When it comes to cooking pork, it seems to me the pork tenderloin is the forgotten son. Most people pay more attention to cooking pork chops or ribs and tend to overlook the greatness that the tenderloin can offer you. I find very often that pork tenderloin is on sale at one supermarket or another and since you get to in a package you can very often get a few meals at of just one purchase for about eight or nine dollars. Tenderloin is also very quick to cook so it makes an ideal choice for a weeknight meal when you may not have a lot of time to put into dinner. One thing I have noticed about pork tenderloin is that it does need some spice or seasoning to really jazz up the flavor. I had purchased pork tenderloin not that long ago and was looking for something different to do with it when I came across this recipe at Fine Cooking. The original recipe makes use of a pork loin, which is typically a little bit of a bigger and thicker roast and takes more time to cook but I did adapt it to the tenderloins that I had available and made it into a pretty tasty meal.
Glazed Pork Tenderloin with Pineapple-Scallion Chutney
2 large cloves garlic
1 tablespoon extra-virgin olive oil
2 teaspoons finely grated lemon zest
1-1/2 teaspoons toasted coriander seeds, ground (or just ground coriander)
2 pork tenderloins, trimmed
1 medium fresh pineapple (about 3-1/2 lb.)
1/4 cup maple syrup, preferably grade B
2 tablespoons sherry vinegar
1 large shallot, minced
Pinch ground cayenne
1 large scallion, thinly sliced, white and green parts separated
3 tablespoons chopped fresh cilantro
Peel and coarsely chop the garlic. Sprinkle it with a generous pinch of salt and mash it to a paste with the side of a chef’s knife. Transfer the garlic to a small bowl and stir in the oil, lemon zest, coriander, and 1 tablespoon of salt.
Put the pork on a large rimmed baking sheet, pat it dry with paper towels, and rub the tenderloins all over with the salt mixture. Let the tenderloins sit at room temperature for at least 1 hour and up to 2 hours.
Position a rack in the center of the oven and heat the oven to 350°. Roast the pork until an instant-read thermometer inserted in the thickest part reads 130°F. Factor in about 20 minutes per pound of cooking time for the tenderloins to reach this temperature.
Meanwhile, peel and core the pineapple. Cut half of the pineapple into a small dice and roughly chop the other half. Purée the roughly chopped pineapple in a blender, then strain it through a fine strainer, pressing on the solids with a spoon, to yield about 3/4 cup of pineapple juice. In a small saucepan, combine the strained pineapple juice and maple syrup and cook over medium-high heat until the mixture is reduced to 1/3 cup, about 12 to 15 minutes. The liquid will become very bubbly as it reduces; lower the heat as necessary.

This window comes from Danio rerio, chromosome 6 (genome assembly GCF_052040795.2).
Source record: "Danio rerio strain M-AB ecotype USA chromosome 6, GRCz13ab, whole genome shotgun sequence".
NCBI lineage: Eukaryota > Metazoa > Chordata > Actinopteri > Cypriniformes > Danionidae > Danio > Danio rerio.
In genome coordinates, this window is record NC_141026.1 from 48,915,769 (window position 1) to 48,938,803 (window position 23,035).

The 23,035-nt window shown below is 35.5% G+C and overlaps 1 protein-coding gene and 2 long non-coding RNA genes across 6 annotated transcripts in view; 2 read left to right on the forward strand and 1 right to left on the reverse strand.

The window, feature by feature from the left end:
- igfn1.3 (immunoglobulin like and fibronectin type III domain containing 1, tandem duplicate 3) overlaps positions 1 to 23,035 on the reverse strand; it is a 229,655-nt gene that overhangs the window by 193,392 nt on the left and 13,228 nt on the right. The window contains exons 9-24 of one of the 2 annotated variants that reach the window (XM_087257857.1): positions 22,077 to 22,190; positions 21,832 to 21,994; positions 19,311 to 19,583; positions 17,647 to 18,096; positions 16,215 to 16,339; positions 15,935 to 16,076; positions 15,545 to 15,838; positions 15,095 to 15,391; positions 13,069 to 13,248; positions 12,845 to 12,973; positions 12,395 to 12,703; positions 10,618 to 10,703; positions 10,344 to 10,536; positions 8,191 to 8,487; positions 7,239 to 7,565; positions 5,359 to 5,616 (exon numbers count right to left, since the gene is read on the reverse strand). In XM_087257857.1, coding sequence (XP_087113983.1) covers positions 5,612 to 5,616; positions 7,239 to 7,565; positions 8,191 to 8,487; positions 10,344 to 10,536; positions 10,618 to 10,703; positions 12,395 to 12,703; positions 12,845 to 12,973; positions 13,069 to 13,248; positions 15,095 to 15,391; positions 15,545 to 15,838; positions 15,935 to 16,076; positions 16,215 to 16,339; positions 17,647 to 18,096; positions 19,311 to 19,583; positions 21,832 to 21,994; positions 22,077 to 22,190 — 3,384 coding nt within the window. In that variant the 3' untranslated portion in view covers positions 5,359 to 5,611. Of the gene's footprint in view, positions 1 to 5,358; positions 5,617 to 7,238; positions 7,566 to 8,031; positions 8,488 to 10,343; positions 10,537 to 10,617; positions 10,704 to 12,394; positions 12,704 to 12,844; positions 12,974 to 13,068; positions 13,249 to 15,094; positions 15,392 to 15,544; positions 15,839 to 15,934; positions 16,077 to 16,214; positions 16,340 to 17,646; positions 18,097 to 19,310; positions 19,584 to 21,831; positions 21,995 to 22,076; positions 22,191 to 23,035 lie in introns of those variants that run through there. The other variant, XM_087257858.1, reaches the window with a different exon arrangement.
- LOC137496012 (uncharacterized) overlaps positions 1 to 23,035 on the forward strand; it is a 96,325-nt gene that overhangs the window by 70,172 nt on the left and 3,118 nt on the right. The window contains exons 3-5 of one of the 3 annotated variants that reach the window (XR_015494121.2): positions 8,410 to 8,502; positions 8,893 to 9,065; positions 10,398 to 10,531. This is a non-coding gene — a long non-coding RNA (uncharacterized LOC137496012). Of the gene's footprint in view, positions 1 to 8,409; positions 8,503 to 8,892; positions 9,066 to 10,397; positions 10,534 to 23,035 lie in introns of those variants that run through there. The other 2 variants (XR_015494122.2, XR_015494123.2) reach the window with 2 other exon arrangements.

Set aside all but 2 tablespoons of the reduced liquid (this will be your glaze). Add the vinegar, shallot, cayenne, and a pinch of salt to the 2 tablespoons of liquid remaining in the saucepan and cook the mixture over medium heat just until the shallot begins to soften, about 2 to 3 minutes. Add the diced pineapple and scallion whites and continue to cook, stirring frequently, until the pineapple softens and releases some of its juice, about 3 to 5 minutes. Remove the chutney from the heat and let it cool slightly.
When the pork reaches 130°F, brush it with some of the glaze and continue to roast, brushing with more glaze every 5 minutes, until an instant-read thermometer inserted in the center of the roast reads 145°F, about 20 minutes more. Let the tenderloins rest for at least 10 minutes before serving.
When you are ready to serve, stir the scallion greens and cilantro into the chutney. Slice the pork into 1/2-inch-thick rounds and serve it with the chutney.
The recipe itself is pretty straightforward and you do want to keep a close eye on the tenderloins and the temperature to make sure that it is cooked all the way through. You may even want to sear the tenderloins on the stove top to get a little bit of color on them before you place them in the oven. I actually follow the recipe and glazed them every few minutes and then in the last two or three minutes of cooking placed them under the broiler to give them some extra color. The glaze has fantastic flavor with the combination of the maple syrup and pineapple and the chutney has a nice combination of heat and sweetness thanks to the cayenne pepper and the pineapple. The chutney makes quite a bit so you likely will have some left over (which I did) and then you can use it again as a side dish or other meals or even as a topping for chicken or hamburger. Overall it is a pretty quick meal that you can cook during the week that provide you with something different to do with pork. I served it with some plain white rice, steamed broccoli and homemade biscuits to complete the meal.
That’s all I have for today. Check back next time for another recipe. Until then, enjoy the rest of your day and enjoy your meal!